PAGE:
Costello’s contract limited his releases to the UK market. To change this situation, he amped up for an impromptu street-side performance outside a convention of CBS Records executives. Despite his arrest for the July stunt, he was signed to Columbia/CBS that fall.
In October 1977, CBS issued My Aim Is True in the US. This version adds the reggaefied “Watching the Detectives,” released that month as his fourth UK single. The song was recorded that summer with backing by Steve Nieve (piano) and the rhythm section of Graham Parker‘s Rumour: Steve Goulding (drums) and Andrew Bodnar (bass). Costello promptly formed his own backing band, The Attractions, consisting of Nieve, ex-Quiver/Moonrider bassist Bruce Thomas, and former Chilli Willi drummer Pete Thomas.
Elvis Costello and the Attractions toured pre-released and new material throughout the latter-half of 1977. During a Northeast US leg that December, the band was booked as a last-minute replacement for The Sex Pistols on the 12/17/77 episode of Saturday Night Live. During the live broadcast, the band performed the first few seconds of “Less Than Zero” before Costello cut the song and had them launch into a different number, the then-unreleased “Radio Radio.” The stunt, which got him famously banned from the program for 12 years, was inspired by a similar act by Jimi Hendrix on a late-60s BBC show.
This Year’s Model
Elvis Costello released his second album, This Year’s Model, on March 17, 1978, on Radar (UK) and Columbia (US). This is his first of eleven studio albums with backing by the Attractions.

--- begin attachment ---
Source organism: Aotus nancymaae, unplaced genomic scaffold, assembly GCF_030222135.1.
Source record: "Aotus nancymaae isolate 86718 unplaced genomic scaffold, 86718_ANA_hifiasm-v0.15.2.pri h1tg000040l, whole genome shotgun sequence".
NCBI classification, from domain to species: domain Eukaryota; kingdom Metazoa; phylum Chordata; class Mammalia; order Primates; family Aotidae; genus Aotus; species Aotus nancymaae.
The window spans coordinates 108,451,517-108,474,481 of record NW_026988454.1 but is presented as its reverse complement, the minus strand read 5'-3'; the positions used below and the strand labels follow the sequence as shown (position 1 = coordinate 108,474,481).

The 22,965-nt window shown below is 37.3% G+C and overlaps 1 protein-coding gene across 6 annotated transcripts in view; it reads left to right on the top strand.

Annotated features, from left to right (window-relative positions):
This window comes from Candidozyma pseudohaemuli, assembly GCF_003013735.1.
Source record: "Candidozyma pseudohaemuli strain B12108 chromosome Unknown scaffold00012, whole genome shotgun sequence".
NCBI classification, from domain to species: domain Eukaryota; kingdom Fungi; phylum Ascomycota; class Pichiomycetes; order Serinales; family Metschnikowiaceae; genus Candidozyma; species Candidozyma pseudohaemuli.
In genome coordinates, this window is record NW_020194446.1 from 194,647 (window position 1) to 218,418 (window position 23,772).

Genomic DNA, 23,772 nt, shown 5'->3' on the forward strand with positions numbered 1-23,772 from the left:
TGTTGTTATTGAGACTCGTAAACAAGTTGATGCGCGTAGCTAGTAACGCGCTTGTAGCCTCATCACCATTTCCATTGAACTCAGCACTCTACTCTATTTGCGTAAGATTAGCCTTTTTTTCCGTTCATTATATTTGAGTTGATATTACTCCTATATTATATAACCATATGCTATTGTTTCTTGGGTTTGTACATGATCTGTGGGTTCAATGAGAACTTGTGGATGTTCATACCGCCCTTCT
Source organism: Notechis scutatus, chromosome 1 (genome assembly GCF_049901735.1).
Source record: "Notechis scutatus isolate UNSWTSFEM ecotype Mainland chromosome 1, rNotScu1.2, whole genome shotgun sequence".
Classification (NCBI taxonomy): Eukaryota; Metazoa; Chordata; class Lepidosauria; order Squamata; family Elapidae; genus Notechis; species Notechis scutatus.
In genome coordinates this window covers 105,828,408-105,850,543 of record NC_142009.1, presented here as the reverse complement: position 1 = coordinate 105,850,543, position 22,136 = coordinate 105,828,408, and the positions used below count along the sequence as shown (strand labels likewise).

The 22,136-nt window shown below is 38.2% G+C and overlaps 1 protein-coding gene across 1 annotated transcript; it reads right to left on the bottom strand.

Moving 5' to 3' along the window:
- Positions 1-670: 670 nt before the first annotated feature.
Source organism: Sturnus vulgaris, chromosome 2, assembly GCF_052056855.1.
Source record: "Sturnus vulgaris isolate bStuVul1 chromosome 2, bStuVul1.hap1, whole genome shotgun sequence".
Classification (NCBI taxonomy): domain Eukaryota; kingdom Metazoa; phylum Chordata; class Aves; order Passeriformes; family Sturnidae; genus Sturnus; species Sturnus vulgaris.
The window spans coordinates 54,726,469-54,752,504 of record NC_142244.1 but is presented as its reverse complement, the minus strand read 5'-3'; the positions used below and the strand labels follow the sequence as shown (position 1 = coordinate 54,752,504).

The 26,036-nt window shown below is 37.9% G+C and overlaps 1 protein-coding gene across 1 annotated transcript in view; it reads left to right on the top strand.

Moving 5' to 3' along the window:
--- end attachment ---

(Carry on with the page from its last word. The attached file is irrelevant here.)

“(I Don’t Want to Go to) Chelsea” (b/w “You Belong to Me”)
“This Year’s Girl”
“Stranger in the House”
“Talking in the Dark”/”Wednesday Week”
Elvis Costello released his third album, Armed Forces, on January 5, 1979, on Radar and Columbia.
“Oliver’s Army” “My Funny Valentine”
“Accidents Will Happen” “Talking in the Dark” “Wednesday Week”
“(What’s So Funny ‘Bout) Peace, Love and Understanding”
“Crawling to the U.S.A.”
Elvis Costello released his fourth album, Get Happy!!, on February 15, 1980, on F-Beat (UK) and Columbia.
“I Can’t Stand Up for Falling Down” “Girls Talk”
“High Fidelity” “Getting Mighty Crowded”
“New Amsterdam” “Dr. Luther’s Assistant” “Ghost Train” “Just a Memory”
In November 1980, Columbia issued Talking Liberties, a collection of twenty b-sides and rarities from the preceding three-year period. The compilation only appeared in the US and Canada. However, its tracklist is near-replicated on the 1980 F-Beat release Ten Bloody Marys & Ten How’s Your Fathers.
Elvis Costello released his fifth album, Trust, on January 23, 1981, on F-Beat and Columbia.
“Clubland” in December 1980 “Clean Money” “Hoover Factory”
“From a Whisper to a Scream” “Luxembourg”